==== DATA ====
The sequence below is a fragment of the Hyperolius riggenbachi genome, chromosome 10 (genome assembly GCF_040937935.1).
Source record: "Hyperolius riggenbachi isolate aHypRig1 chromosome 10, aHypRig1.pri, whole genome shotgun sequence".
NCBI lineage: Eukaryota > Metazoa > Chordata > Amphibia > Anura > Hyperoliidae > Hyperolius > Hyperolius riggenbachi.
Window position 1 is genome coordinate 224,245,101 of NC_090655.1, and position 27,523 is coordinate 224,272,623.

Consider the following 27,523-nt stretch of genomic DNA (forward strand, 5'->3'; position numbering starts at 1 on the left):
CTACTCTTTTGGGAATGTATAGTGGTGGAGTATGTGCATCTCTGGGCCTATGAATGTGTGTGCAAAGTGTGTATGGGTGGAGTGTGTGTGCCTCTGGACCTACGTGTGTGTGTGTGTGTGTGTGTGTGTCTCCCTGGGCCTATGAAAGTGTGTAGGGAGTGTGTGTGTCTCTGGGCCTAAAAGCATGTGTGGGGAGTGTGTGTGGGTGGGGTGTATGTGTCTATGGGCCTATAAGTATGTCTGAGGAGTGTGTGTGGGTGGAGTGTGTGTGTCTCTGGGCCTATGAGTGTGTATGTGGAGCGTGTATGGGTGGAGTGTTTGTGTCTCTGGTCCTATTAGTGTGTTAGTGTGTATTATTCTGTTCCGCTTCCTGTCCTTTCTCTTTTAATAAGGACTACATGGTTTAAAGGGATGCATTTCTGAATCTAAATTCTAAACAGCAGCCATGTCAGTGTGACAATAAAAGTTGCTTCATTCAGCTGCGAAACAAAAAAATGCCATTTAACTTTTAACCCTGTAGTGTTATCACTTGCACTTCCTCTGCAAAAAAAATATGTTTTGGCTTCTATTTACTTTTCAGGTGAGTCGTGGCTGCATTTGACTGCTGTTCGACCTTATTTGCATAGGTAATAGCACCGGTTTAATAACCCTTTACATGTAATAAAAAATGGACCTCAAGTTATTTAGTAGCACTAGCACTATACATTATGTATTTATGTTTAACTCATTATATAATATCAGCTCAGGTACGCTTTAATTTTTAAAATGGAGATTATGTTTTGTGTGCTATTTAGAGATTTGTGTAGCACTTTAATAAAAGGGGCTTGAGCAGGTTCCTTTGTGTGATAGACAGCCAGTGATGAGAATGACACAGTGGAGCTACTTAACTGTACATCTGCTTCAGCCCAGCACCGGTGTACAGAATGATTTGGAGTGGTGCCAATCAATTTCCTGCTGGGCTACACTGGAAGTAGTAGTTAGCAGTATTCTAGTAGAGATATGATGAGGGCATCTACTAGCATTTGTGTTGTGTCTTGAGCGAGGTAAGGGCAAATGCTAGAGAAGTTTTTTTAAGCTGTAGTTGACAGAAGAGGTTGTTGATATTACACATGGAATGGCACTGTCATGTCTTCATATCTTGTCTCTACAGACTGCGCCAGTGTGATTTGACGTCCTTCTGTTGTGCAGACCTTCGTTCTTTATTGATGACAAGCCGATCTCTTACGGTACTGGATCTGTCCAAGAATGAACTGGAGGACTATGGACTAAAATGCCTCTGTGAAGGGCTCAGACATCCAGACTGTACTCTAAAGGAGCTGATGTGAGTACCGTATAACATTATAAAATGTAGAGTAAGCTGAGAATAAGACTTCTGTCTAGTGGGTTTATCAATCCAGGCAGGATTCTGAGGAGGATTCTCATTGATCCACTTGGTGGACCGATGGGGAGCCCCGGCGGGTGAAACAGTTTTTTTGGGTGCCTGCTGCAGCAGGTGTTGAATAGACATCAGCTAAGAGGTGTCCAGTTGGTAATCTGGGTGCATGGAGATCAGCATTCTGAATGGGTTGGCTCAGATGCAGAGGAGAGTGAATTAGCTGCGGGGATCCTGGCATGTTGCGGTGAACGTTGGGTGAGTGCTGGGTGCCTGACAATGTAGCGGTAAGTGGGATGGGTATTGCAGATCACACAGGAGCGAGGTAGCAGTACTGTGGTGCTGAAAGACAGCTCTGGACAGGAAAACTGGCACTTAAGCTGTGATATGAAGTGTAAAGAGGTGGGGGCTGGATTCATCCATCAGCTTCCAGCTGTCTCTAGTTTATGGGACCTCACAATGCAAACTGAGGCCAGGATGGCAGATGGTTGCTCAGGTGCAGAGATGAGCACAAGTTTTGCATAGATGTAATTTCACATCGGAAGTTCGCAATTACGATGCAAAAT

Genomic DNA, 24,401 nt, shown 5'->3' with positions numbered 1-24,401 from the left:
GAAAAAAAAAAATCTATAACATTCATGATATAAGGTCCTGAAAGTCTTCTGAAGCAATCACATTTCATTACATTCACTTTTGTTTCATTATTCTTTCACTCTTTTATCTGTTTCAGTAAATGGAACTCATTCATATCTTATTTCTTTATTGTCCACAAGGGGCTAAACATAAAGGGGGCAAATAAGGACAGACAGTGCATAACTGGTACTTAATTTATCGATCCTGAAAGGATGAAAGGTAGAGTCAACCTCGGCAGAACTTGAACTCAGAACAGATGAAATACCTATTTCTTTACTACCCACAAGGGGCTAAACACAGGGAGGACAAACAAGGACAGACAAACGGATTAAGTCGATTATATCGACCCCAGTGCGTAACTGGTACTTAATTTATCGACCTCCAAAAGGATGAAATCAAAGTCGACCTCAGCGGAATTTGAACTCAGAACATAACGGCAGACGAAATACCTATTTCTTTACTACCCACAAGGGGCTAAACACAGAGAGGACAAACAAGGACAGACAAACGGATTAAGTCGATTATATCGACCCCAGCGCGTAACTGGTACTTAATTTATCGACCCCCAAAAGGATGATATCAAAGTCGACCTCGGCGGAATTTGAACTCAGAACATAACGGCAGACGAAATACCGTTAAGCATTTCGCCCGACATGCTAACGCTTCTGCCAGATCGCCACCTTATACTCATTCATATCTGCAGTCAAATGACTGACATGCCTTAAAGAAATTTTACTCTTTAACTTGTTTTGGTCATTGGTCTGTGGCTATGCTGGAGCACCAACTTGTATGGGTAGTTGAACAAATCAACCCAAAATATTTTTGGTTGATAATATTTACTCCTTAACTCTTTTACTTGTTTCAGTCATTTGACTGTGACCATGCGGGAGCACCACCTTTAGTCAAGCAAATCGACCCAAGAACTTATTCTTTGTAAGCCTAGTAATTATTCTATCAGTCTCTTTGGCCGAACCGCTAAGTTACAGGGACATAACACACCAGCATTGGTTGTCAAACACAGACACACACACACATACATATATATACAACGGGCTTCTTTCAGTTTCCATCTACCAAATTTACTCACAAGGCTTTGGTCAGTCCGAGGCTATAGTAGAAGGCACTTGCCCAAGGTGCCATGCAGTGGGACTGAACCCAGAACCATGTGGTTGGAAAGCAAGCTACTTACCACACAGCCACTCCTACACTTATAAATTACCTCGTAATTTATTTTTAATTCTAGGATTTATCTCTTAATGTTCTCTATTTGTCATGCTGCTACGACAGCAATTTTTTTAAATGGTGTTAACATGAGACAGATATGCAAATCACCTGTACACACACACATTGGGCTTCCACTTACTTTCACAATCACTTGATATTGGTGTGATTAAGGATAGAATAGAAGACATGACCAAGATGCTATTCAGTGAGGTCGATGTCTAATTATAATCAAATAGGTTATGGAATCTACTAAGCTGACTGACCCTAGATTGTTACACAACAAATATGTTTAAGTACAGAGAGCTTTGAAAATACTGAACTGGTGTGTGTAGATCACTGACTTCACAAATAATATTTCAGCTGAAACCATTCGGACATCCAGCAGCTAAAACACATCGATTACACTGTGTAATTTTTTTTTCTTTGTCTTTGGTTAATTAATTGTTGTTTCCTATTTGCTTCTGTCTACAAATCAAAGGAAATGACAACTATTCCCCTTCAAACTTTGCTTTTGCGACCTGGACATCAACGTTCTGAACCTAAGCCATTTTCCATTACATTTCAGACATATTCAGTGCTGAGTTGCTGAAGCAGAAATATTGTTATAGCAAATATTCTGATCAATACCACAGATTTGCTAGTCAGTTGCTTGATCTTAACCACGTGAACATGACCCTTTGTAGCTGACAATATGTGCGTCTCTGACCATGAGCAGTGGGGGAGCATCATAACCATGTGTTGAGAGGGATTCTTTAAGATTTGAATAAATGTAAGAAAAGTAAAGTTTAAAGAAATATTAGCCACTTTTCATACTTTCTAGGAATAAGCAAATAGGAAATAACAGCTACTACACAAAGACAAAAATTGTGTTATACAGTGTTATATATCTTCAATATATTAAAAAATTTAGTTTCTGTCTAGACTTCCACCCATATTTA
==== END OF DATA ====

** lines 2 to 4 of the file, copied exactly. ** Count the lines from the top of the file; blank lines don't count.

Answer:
Source record: "Hyperolius riggenbachi isolate aHypRig1 chromosome 10, aHypRig1.pri, whole genome shotgun sequence".
NCBI lineage: Eukaryota > Metazoa > Chordata > Amphibia > Anura > Hyperoliidae > Hyperolius > Hyperolius riggenbachi.
Window position 1 is genome coordinate 224,245,101 of NC_090655.1, and position 27,523 is coordinate 224,272,623.